Monthly Archives: October 2012

Consumer Behaviour Measurement

This week’s class was about measuring customer behaviour. This is very important for marketeers, as it lets them know what the consumer’s wants and needs are and how they behave.

Understanding consumer behaviour is essential to the development of marketing strategies. Companies need to be able to analyse  where, when, why and how consumers buy.

So how does measurement work? current technology helps to analyse activity across a variety of digital platforms and systems to quantify consumer behaviour online, analysis of online audiences, advertising, video, media, word of mouth, etc. Often measurement fails due to lack of resources, budget and not knowing what exactly what needs to be measured.

A marketer needs to first identify his target consumers and understand their lifestyles, psychologies, income, spending capabilities, mentalities so they can be offered the right product/service. Marketeers must also take into account their age group, geographical location, lifestyle and social status.

Consumer Research Methods: Market research is often needed to guarantee that we produce what customers really want and not what we think they want. There are two types of research that can be carried out:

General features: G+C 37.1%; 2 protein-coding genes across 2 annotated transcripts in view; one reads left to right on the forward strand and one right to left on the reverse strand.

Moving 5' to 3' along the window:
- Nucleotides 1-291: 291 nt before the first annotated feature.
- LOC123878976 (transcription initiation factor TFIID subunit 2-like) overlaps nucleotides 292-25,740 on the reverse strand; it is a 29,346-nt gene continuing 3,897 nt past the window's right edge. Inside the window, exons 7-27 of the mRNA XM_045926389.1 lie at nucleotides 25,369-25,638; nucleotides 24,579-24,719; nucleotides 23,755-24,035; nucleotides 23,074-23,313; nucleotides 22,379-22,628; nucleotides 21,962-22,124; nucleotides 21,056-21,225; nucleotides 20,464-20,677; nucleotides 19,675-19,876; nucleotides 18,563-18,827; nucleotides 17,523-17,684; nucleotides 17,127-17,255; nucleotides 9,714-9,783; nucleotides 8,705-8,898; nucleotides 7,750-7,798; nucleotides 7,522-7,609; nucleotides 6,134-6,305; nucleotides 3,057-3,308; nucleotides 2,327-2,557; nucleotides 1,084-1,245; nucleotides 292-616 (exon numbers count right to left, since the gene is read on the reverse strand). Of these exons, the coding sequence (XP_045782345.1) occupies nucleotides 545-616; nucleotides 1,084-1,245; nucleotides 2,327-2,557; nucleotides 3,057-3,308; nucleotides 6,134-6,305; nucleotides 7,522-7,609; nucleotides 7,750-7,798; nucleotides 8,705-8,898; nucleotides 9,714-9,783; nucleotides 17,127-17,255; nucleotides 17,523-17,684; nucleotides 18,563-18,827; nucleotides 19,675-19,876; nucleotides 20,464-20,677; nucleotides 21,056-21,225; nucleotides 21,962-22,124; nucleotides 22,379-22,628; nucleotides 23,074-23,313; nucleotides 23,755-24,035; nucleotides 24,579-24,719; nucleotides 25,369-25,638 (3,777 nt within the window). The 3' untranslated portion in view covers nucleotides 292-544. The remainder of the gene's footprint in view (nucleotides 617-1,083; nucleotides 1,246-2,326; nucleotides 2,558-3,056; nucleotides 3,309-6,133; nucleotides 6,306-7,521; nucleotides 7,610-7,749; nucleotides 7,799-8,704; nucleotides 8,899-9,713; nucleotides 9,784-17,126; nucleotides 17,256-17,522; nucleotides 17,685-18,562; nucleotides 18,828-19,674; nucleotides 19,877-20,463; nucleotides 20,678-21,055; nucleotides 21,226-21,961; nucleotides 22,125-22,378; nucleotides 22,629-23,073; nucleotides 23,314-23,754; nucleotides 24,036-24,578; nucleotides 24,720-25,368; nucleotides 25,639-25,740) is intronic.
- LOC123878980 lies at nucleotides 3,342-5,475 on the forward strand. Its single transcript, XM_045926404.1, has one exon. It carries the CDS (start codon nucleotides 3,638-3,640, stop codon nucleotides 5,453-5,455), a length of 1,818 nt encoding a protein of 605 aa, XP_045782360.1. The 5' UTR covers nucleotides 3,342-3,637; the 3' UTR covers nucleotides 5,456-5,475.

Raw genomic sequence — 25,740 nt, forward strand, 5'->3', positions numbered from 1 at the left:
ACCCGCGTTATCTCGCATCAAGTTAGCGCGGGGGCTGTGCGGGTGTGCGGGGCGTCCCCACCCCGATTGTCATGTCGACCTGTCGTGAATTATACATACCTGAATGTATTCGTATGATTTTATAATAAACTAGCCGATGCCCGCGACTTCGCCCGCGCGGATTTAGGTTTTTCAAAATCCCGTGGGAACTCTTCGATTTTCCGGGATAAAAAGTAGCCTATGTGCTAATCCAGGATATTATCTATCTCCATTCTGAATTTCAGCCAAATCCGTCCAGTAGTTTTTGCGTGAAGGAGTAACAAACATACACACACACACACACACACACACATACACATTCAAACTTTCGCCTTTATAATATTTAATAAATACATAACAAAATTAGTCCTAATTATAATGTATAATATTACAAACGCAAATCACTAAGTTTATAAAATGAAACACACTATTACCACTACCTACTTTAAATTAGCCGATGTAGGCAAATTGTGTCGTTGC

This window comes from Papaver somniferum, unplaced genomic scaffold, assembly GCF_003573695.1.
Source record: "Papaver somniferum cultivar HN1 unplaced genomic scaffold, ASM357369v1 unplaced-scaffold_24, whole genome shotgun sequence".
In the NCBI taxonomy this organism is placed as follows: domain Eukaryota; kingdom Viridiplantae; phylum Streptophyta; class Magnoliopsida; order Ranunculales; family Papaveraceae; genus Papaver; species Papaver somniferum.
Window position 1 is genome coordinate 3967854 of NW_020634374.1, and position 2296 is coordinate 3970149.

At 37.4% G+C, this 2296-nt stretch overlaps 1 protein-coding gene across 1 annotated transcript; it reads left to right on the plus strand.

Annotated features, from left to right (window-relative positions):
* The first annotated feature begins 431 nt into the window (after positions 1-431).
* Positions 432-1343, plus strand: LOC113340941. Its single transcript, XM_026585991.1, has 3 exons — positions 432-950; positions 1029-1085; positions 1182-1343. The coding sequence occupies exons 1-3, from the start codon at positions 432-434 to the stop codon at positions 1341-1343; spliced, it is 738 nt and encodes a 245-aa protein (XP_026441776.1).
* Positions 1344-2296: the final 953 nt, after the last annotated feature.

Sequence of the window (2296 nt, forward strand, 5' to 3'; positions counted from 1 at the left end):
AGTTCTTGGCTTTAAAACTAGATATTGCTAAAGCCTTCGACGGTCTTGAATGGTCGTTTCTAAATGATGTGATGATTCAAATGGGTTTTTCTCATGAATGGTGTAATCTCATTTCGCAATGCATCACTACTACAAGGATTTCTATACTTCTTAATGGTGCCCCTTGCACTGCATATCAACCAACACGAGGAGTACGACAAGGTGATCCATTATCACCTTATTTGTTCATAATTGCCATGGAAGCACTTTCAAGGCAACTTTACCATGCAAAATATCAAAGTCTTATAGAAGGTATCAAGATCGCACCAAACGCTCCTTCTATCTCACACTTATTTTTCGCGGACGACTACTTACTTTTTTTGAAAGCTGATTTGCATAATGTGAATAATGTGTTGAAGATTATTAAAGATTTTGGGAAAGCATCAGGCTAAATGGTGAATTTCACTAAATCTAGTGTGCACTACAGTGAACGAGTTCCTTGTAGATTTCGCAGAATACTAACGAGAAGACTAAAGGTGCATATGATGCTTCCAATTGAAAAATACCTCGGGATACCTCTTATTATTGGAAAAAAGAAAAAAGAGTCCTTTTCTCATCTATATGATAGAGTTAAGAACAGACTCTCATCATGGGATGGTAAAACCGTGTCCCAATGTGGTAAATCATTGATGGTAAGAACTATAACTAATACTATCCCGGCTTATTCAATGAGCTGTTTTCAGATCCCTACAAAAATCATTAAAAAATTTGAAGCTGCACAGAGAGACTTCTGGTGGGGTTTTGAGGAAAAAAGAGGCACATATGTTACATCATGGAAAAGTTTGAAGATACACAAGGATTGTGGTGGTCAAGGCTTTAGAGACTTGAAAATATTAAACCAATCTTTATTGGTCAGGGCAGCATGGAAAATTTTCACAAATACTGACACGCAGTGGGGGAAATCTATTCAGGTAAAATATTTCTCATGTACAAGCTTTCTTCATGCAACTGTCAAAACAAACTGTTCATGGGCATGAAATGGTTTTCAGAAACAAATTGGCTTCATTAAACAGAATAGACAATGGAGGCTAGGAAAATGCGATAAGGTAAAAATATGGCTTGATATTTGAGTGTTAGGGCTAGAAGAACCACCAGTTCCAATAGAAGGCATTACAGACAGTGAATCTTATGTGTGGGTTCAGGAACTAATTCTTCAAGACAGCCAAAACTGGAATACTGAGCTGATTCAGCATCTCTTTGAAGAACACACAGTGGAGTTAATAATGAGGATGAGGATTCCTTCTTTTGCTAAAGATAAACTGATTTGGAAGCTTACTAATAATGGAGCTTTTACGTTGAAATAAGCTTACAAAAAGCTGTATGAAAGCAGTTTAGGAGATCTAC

• Primary Research: Primary Research refers to a research methodology where marketers interact with consumers directly and collect as much information as they can. This information is generally gathered through surveys (online surveys are frequently used in Ireland), questionnaires, feedback on-site or forms, social media (also used greatly by marketers in Ireland), mobile analytics, interviews etc.
  • Secondary Research: Secondary Research often refers to relying on information which has been collected by others at some point of time (Data bases and Website logs).

Tools to Measure Reach and Audiences: 

  • Google Analytics: Lets users measure sales and conversions and gives insights into how visitors use  a site, how they arrived, and how to keep them coming back.
  • Web-logs: Works as a web analytics software, server log file from a web server, and based on the values contained within it produces indicators about who, when, and how a web server is visited.
  • Provides free web-metrics it shows successful sites on the web by keyword, category, or country. It also offers analytics for competitive analysis, benchmarking, market research, or business development.
  • Using Internet Audience Measurement such as
  • Depending on how your company or brand is engaging in social media, there may be other metrics that should be factored into audience engagement. The additional metrics will likely come from the various social media channels that are outside of the ones listed above. These could include Facebook, Twitter, Blogs, Diggs, StumbleUpon likes, LinkedIn group activity or followers, social bookmarks, etc.

Digital Project Management: The Iron Triangle